The upcoming celebration of the birth of Jesus Christ is an opportune time to reflect on the fate of Palestinian Christians in Israel, the Occupied Territories and, in particular, Bethlehem, the birthplace of Jesus. Their numbers are dwindling at an alarming rate due to the pressure of Israeli occupation, the ongoing constraints on movement, discriminatory policies, home demolitions, the arbitrary arrests and confiscation of lands.

Unfounded claims put forth by the Israeli government that Palestinian Christians are leaving because of religious tensions between them and their Muslim brethren are unfounded. Fourteen centuries of common life between Christians and Muslims is not something either community would ever cast aside lightly.

There are varied estimates on how many Palestinian Christians are still living in Palestine today, compared with the period before 1948 when the state of Israel was established atop Palestinian towns and villages. Regardless of the source, there is near consensus that the number of Christian inhabitants of Palestine has dropped by nearly ten-fold in the last 70 years.

A population census carried out by the Palestinian Central Bureau of Statistics in 2017 concluded that there were 47,000 Palestinian Christians living in Palestine – with reference to the Occupied West Bank, East Jerusalem and the Gaza Strip. Ninety-eight percent of Palestine’s Christians live in the West Bank – concentrated mostly in the cities of Ramallah, Bethlehem and Jerusalem – while the remainder, a tiny Christian community of merely 1,100 people, or two percent, lives in the impoverished and besieged Gaza Strip.

When Israel occupied Gaza along with the rest of historic Palestine in 1967, an estimated 2,300 Christians lived there. Years of occupation, horrific wars and an unforgiving siege have decimated the community whose historic roots date back to two millennia.

The demographics of Bethlehem, too, have dramatically shifted over the last seventy years when the city was eight-six percent Christian. Currently, with only thirteen percent of the Bethlehem district available for Palestinian use, because of the illegal Israeli settlements, the Christian population has dropped to twelve percent, merely 11,000 people.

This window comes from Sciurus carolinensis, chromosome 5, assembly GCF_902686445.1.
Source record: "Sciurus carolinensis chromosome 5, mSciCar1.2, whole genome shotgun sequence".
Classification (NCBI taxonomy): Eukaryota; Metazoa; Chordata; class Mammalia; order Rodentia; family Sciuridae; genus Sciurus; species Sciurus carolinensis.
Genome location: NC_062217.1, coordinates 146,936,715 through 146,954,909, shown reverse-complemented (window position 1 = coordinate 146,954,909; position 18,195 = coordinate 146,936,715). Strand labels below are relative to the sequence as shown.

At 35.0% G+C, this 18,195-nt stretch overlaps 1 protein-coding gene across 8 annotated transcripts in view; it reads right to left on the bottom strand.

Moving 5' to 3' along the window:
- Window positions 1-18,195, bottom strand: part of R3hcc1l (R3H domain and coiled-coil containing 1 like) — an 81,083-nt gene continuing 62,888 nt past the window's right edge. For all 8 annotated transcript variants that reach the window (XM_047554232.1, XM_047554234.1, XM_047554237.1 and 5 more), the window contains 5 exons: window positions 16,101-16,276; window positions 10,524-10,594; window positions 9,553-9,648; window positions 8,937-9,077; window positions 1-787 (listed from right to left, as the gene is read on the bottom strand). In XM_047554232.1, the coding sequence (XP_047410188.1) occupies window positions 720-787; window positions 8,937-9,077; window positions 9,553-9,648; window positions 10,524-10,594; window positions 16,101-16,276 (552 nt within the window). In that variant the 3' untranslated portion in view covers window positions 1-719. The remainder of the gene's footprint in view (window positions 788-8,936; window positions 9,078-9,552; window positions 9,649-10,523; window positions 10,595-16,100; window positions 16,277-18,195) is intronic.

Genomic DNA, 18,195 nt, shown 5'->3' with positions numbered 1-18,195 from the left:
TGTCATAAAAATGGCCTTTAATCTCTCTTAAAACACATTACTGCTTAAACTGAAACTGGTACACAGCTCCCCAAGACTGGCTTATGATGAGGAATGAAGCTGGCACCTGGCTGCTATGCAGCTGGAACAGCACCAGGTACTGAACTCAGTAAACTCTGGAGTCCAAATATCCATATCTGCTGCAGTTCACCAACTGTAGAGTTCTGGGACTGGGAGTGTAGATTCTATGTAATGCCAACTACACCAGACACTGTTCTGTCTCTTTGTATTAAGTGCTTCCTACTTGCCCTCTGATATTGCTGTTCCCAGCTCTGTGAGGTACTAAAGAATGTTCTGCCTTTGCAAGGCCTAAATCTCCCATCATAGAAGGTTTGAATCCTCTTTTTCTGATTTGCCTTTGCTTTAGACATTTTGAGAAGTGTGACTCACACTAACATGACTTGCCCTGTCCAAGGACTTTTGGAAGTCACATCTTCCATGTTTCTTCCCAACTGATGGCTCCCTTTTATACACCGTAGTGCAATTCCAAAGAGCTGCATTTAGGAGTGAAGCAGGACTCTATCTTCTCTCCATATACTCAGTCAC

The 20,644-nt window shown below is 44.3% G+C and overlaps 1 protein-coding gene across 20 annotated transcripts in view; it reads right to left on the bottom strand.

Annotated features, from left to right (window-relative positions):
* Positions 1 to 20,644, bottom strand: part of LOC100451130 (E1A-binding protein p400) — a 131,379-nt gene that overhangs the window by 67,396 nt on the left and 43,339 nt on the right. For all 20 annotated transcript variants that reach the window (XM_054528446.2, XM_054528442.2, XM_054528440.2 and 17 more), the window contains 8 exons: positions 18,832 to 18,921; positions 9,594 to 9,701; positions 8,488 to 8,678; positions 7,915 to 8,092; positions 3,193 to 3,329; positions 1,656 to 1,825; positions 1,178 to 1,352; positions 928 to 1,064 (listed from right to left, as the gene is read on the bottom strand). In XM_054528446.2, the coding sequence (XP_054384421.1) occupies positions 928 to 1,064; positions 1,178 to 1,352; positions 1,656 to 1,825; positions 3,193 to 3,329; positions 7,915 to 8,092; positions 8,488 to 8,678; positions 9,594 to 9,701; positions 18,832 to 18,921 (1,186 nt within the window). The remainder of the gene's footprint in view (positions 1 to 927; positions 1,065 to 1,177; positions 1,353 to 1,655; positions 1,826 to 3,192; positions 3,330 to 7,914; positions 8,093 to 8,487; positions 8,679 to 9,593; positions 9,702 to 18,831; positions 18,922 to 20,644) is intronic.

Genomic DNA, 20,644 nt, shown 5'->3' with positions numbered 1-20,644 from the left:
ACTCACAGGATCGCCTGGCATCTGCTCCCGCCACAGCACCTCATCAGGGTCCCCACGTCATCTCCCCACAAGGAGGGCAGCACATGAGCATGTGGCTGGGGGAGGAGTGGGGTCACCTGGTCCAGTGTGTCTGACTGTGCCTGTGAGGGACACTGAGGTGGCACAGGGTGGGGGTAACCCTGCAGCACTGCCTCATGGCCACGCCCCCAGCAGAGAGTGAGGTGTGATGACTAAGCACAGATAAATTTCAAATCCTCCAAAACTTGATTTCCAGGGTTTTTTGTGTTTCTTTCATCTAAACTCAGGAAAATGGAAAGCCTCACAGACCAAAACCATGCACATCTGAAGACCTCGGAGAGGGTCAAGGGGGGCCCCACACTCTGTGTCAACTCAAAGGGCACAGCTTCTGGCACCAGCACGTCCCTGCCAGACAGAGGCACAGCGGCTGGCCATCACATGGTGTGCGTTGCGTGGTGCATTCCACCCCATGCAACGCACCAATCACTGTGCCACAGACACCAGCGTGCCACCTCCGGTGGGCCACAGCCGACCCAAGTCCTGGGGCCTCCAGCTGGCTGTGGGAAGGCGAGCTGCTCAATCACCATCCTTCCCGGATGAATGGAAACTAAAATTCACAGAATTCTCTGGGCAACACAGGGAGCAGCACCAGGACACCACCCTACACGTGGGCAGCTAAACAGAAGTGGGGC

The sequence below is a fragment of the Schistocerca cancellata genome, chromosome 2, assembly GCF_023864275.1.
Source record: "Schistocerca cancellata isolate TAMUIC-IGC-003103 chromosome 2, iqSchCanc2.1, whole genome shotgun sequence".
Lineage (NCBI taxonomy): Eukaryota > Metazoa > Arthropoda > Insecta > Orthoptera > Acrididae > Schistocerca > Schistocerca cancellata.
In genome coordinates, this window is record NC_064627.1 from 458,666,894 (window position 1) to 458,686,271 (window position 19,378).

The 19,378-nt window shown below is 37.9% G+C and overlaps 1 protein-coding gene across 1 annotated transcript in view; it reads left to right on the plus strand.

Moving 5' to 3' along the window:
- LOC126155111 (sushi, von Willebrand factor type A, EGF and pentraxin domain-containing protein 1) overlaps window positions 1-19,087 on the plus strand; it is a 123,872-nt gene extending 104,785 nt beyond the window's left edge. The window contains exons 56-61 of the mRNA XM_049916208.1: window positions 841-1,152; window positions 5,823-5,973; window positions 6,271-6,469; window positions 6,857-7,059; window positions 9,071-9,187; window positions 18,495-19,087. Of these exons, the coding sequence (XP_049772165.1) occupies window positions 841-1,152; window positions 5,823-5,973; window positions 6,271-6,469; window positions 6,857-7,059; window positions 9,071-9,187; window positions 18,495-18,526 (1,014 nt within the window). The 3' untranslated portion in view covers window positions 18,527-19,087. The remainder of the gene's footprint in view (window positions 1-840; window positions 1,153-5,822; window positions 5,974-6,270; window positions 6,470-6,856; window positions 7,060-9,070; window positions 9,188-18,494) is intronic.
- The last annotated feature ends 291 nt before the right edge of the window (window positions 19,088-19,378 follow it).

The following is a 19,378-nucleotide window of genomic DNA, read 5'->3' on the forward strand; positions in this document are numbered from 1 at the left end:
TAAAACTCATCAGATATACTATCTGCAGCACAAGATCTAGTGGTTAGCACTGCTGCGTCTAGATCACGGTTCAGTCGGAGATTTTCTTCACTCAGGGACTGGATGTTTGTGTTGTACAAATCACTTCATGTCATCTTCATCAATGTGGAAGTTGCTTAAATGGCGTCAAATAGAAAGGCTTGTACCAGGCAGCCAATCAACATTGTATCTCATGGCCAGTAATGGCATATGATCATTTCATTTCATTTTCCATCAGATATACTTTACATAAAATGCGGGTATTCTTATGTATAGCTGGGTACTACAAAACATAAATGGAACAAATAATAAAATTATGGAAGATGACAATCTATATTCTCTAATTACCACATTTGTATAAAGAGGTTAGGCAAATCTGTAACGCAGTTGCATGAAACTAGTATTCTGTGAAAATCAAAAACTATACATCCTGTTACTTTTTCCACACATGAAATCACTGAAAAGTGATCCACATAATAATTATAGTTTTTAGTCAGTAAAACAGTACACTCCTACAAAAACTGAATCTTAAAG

The most optimistic estimates place the overall number of Palestinian Christians at less than two percent. The correlation between the shrinking Christian population in Palestine, and the Israeli occupation and apartheid should be unmistakable.

By separating Palestinian Christians from one another, and from their holy sites, the Israeli government hopes to weaken the socio-cultural and spiritual connections that give Palestinians their collective identity. Its strategy is predicated on the idea that a combination of factors – immense economic hardships, permanent siege and apartheid, the severing of communal and spiritual bonds – will eventually drive all Christians out of their Palestinian homeland.

Israel is keen to present the ‘conflict’ in Palestine as a religious one so that it can, in turn, brand itself as a beleaguered Jewish state in the midst of a massive Muslim population in the Middle East. The continued existence of Palestinian Christians to the modern Palestinian narrative and identity does not factor nicely into Israeli’s agenda.

Please remember the Palestinian Christians in your prayers and thoughts this Christmas season.

Cathy Sultan’s book Israeli and Palestinian Voices: A Dialogue with Both Sides can be purchased here.: AmazonIPV-230x335

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